For the purpose of this analysis, we focused on injuries that affected at least 1% of physical injury diagnoses in each state. That way, we saw injuries that were distinct, but not extreme outliers.If you loosen that standard to 0.1% (thus including extremely uncommon injuries), some notable differences emerge:
"Near-drowning" diagnoses are 6.2 times more common in Hawaii than they are nationally. This makes sense for the only state completely surrounded by water, and it seems to be in line with the state’s data.
"Animal-drawn vehicle accident" diagnoses (which include riding an animal) are disproportionately common in five states: Idaho, Montana, Wyoming, North Dakota, and Nebraska. Surprisingly, there were nearly 43,000 "animal-drawn vehicle accidents" in our national data from 2012 to 2016. More than 1,000 occurred in Nebraska alone.
"Unarmed fight or brawl" is disproportionately common in New York. There were 295,797 "unarmed fight or brawls" diagnoses in our national data, and 35,000 occurred in New York. That means New York accounts for more than 10% of medically documented fist fights in America.
These injuries affect a relatively small number of Americans each year—but they’re common enough for a code to exist.
List of distinctive injuries by state
Based on 244 million health insurance claims in Amino’s database filed between 2012 and 2016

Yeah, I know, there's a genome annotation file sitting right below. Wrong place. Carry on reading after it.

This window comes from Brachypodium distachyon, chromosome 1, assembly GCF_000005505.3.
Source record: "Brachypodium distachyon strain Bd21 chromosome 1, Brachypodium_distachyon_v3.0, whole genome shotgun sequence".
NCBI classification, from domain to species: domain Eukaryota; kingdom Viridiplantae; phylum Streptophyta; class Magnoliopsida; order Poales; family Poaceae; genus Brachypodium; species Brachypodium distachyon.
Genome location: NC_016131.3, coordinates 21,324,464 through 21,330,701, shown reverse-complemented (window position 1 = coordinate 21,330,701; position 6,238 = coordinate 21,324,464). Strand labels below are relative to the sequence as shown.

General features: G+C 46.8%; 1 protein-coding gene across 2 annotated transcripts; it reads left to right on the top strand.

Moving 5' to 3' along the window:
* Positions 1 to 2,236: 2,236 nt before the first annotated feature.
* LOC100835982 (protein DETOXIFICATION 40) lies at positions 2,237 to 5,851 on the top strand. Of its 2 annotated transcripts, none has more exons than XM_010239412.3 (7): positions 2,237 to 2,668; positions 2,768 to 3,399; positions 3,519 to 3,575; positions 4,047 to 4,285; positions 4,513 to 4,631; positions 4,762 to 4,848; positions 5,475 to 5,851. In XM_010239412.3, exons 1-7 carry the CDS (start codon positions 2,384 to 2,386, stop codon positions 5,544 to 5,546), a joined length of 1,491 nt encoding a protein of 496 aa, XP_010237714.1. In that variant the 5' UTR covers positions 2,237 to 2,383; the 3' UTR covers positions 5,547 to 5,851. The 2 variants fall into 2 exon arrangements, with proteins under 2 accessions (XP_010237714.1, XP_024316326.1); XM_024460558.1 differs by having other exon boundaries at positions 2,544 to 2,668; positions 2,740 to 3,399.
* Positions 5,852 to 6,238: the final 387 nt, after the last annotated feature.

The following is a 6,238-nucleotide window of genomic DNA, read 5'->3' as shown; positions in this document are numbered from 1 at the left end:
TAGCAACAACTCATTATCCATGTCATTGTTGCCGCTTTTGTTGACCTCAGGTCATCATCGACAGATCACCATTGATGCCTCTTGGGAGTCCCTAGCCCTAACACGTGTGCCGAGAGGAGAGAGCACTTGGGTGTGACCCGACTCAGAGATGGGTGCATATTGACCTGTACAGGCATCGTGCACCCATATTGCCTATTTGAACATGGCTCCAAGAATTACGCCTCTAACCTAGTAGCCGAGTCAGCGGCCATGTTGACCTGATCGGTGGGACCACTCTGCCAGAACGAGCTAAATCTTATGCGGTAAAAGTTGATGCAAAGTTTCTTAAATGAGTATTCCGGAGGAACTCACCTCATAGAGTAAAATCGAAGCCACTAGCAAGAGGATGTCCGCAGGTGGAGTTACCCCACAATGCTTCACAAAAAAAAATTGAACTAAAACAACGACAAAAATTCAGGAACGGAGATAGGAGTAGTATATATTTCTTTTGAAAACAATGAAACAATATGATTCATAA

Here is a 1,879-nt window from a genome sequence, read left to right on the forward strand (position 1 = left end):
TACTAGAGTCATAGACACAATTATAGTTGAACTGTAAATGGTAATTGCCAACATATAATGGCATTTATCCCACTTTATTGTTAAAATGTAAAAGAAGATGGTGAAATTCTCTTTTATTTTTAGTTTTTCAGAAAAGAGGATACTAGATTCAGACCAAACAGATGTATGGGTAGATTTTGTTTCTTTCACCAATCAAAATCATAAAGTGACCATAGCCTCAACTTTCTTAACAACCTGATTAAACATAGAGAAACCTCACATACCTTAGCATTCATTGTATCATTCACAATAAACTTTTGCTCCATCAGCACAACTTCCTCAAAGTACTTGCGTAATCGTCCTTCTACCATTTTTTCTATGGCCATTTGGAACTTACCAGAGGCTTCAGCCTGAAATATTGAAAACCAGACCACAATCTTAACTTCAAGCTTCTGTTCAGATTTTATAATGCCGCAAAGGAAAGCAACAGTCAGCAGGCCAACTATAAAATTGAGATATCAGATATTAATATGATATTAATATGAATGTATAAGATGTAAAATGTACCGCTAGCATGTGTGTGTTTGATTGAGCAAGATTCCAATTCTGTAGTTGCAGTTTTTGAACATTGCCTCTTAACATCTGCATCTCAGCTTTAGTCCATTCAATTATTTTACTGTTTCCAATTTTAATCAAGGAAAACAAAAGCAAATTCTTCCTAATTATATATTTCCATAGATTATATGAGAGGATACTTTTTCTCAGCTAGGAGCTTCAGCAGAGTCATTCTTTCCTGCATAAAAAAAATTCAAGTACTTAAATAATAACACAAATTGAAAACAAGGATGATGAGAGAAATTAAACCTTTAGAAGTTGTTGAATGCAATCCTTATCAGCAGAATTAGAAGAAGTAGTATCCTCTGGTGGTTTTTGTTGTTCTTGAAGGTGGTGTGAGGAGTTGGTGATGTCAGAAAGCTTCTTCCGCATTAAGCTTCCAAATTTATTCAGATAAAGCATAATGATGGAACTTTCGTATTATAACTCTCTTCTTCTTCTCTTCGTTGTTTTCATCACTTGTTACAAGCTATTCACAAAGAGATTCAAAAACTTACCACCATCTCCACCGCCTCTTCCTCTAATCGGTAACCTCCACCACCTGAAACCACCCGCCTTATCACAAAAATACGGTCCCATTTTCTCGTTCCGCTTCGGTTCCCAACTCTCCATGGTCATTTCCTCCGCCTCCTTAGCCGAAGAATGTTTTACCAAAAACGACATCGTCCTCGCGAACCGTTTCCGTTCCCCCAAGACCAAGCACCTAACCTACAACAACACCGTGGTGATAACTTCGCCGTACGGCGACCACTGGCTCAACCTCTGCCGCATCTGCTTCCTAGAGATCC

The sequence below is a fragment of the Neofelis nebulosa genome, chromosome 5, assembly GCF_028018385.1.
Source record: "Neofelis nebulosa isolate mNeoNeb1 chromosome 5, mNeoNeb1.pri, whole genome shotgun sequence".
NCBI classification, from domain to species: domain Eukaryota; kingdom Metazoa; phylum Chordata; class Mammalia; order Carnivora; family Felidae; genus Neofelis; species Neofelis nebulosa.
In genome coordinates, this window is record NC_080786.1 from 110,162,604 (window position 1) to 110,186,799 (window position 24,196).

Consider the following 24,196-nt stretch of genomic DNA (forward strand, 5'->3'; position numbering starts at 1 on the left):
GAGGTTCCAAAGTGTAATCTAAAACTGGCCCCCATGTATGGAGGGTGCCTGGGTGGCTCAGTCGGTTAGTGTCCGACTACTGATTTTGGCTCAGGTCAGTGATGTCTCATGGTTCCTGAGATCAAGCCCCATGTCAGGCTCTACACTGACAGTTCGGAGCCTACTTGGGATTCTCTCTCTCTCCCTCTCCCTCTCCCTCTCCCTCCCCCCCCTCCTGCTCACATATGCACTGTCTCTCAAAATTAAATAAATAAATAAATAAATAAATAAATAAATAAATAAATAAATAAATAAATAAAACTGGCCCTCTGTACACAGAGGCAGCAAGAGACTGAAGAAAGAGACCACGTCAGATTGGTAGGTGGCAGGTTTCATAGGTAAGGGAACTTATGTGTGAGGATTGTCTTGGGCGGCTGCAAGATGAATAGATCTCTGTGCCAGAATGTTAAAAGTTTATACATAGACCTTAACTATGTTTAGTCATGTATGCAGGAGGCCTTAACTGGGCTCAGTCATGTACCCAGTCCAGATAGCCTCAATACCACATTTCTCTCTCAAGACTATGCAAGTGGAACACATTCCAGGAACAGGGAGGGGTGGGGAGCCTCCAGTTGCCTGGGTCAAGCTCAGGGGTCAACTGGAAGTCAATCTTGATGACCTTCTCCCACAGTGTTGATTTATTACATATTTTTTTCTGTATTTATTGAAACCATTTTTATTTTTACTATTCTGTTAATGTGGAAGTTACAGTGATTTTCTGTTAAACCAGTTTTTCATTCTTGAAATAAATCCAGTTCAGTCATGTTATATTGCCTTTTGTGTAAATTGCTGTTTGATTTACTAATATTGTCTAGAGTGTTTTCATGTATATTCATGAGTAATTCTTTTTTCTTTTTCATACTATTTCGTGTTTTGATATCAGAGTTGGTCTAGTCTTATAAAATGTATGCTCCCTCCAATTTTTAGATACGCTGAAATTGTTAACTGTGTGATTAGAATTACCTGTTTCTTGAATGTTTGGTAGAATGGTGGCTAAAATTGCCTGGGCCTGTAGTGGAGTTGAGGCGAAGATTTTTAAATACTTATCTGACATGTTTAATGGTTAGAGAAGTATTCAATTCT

There are over 3,000 ICD-9 codes related to physical injuries (broken bones, sprains, scrapes, cuts, bruises, etc.). We grouped these codes into about 170 sets and gave them common names. (Where applicable, we mapped ICD-10 codes to ICD-9 codes to keep our groupings consistent.)First, we looked at every diagnosis in our health insurance claims database between 2012 and 2016 that included these code sets. The resulting data set includes 244,000,000 claims. Then, we computed the distribution of these cases nationally and in each state. Finally, we compared the state distributions with the national distributions to determine which injuries were disproportionately more or less common in each state, compared to the nation as whole.Keep in mind: we’re looking at health insurance claims as documented by the doctors involved in these cases. The degree of detail to which each claim is coded, and coding practices in general, vary quite a lot from practice to practice. In fact, it may very well be that doctors in some states code injuries differently than other states. Due to inconsistent coding practices, this data also reflects how doctors and insurance companies keep track of their records.Furthermore, many of these code sets get coded together in the same claim, further reinforcing the idea that we’re observing coding behavior. For example, you could see codes for a broken rib, broken wrist, and motor vehicle accident all in one claim.Analysis and data visualizations by Sohan Murthy